Fresh on the heels of the controversial Lileks piece this morning, Jeff Jarvis has a long ode to Glenn Reynolds on the occasion of his second anniversary. A snippet:

His unique audience is significant. At its height, during the war, Instapundit had 1.6 million in its audience; that’s the circulation of the magazine I created, Entertainment Weekly. It took EW 10 years to reach that level (and a $200 million investment!!). It took Glenn less two years and a a few grand. Of course, Instapundit is free and magazines cost money and so the comparison on the basis of popularity is unfair. But the comparison on the basis of influence is quite fair.

Or look at the numbers another way: That size of audience would make Instapundit the third biggest newspaper in America, beating out the NY Times. Again, the comparison is unfair (newspapers get that circulation every day; he gets it over a month). But still, the point is the same: Instapundit is an influence. So are other weblogs. So are weblogs as a whole.
Just yesterday, I had a pleasant lunch with a magazine editor who could not be talked into doing a story on weblogs. A few newpaper-editor friends of mine make fun of me for blogging and poo-poo the phenom.

At your peril, folks, at your peril.

The truth is that weblogs are an influence to be reckoned with.

No, Instapundit and even weblogs as a whole do not reach a huge percentage of the population… yet. But the next time you hear someone say that answer with this: Weblogs do reach just as big an audience as most magazines and most newspapers.

And they reach a powerful audience; why else are presidential candidates rushing to blog themselves?

(Hat tip: WizBang!)

FILED UNDER: Blogosphere, , ,
James Joyner
About James Joyner
James Joyner is Professor and Department Head of Security Studies at Marine Corps University's Command and Staff College. He's a former Army officer and Desert Storm veteran. Views expressed here are his own. Follow James on Twitter @DrJJoyner.


  1. On today’s show, Rush heaped scorn and ridicule on bloggers and blogging, gleefully reading most of the article Bill Q. cites.

    I posted an open letter to Rush responding to his nitwittery.

    Radio host Gordon Liddy has really embraced blogs in just the last few days – reads them on the air and amplifies them. Rush needs to get a clue.

  2. bryan says:

    Now, did Glenn really have 1.6 million unique visitors?

    I have to laugh at the way Jarvis immediately goes to name dropping (the magazine I created – Entertainment Weekly.)

    No, Instapundit and even weblogs as a whole do not reach a huge percentage of the population… yet. But the next time you hear someone say that answer with this: Weblogs do reach just as big an audience as most magazines and most newspapers.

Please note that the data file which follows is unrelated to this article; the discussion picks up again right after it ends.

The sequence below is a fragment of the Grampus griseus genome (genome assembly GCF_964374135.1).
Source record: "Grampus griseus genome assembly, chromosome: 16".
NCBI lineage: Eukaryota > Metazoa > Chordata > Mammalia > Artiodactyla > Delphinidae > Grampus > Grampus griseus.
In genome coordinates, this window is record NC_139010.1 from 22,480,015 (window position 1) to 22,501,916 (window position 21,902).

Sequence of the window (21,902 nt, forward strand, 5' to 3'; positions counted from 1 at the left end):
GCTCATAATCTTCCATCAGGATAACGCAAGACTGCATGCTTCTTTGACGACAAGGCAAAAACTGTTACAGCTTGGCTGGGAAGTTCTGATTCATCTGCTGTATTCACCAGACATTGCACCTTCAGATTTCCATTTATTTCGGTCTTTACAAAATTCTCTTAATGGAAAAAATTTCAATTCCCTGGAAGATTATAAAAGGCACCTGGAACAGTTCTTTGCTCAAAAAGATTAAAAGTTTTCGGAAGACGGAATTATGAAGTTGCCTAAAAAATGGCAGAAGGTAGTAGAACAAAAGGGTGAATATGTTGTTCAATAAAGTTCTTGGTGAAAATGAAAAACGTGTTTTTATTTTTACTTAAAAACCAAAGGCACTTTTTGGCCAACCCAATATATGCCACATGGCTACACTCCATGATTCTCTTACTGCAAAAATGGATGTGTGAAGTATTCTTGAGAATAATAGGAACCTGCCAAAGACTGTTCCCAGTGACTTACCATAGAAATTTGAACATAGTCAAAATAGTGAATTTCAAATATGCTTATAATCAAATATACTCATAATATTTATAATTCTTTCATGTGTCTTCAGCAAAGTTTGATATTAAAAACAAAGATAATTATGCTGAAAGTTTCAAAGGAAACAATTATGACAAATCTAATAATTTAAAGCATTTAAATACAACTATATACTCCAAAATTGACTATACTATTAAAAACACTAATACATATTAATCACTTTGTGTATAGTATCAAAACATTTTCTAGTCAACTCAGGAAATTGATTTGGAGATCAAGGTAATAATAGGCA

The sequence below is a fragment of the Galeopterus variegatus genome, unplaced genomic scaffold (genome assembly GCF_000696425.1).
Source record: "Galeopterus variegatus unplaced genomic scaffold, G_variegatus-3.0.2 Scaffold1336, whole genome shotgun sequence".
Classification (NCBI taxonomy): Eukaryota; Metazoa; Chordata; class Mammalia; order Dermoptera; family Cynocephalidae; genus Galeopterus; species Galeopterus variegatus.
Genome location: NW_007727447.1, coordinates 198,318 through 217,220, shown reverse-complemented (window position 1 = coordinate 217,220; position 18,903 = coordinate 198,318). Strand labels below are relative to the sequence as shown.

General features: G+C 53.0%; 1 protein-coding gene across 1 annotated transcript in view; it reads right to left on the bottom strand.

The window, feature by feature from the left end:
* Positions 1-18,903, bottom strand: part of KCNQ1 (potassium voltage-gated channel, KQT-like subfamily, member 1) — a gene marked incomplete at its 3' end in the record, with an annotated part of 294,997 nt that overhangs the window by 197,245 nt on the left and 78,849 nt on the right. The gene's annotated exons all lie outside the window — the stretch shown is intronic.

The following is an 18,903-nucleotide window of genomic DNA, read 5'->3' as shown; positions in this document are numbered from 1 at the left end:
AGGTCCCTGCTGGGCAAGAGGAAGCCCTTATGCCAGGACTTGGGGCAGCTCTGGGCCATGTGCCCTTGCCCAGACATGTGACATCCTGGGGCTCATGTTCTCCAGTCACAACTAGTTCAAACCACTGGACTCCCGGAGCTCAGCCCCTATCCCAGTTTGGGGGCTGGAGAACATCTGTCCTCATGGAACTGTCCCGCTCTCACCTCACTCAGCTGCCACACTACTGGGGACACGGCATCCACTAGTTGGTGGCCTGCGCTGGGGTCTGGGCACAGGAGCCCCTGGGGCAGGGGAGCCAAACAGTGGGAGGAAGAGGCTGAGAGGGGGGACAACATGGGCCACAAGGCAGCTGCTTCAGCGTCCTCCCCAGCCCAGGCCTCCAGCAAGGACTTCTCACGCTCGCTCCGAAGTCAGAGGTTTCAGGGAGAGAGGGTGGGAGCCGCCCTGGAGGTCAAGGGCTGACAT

That’s a useless assertion. I don’t think all weblogs reach as big an audience as all newspapers or magazines. One or two blogs reach a large audience. I don’t think Jarvis is doing anyone any favors by comparing apples and oranges like this.

  3. Miguel says:

    In my perception, another point to bring into this discussion is that serious blogs (the ones that mainly deal with important issues for society)have a bigger impact *per viewer* on society than other media. I may be wrong, of course, but I have the impression that such kind of blogs atract cultured, intelectual and wise people, so the impact is bigger as many of the readers are in turn a center of influence and opinion in their every-day environment.

  4. James Joyner says:


    I suspect Glenn had 1.6 million unique VISITS. 🙂

    And I agree on the apples to oranges comparisons. Jarvis is right that blogs are becoming important and that some of the major bloggers are more important than some newspapers and magazines. But I don’t know if we’ll ever get to the point where a single blog is more important than the majors. That would be unrealistic, other than group blogs. It’s arguable, for example, that Command Post was very important during the war. But even the most prolific bloggers are just one person sitting in one spot.

  5. Dean Esmay says:

    Consider this: newspapers and news magazines may boast higher circulation. But how about readership? How many newspapers and magazines sit unread in lobbies, in homes where the subscriber never gets around to them, only browses through them, etc.

    Blogs have an active, informed readership, and read a lot of eyes. As a whole, weblogs are probably as widely read and influential as any one of the nation’s top 50 or so newspapers. The influence grows more profound when you consider the number of young reporters who are weblogging, or reading weblogs.

    Given the incestuous nature of weblogs–the fact that they link each other so much–it really isn’t inappropriate to say that weblogs as a whole are exerting an influence, either.

    It’s much too easy to pooh-pooh this stuff. And by the way, what’s with the cheap shot at Jarvis? Jarvis mentions that blogs are challenging a magazine he created–what’s wrong with that?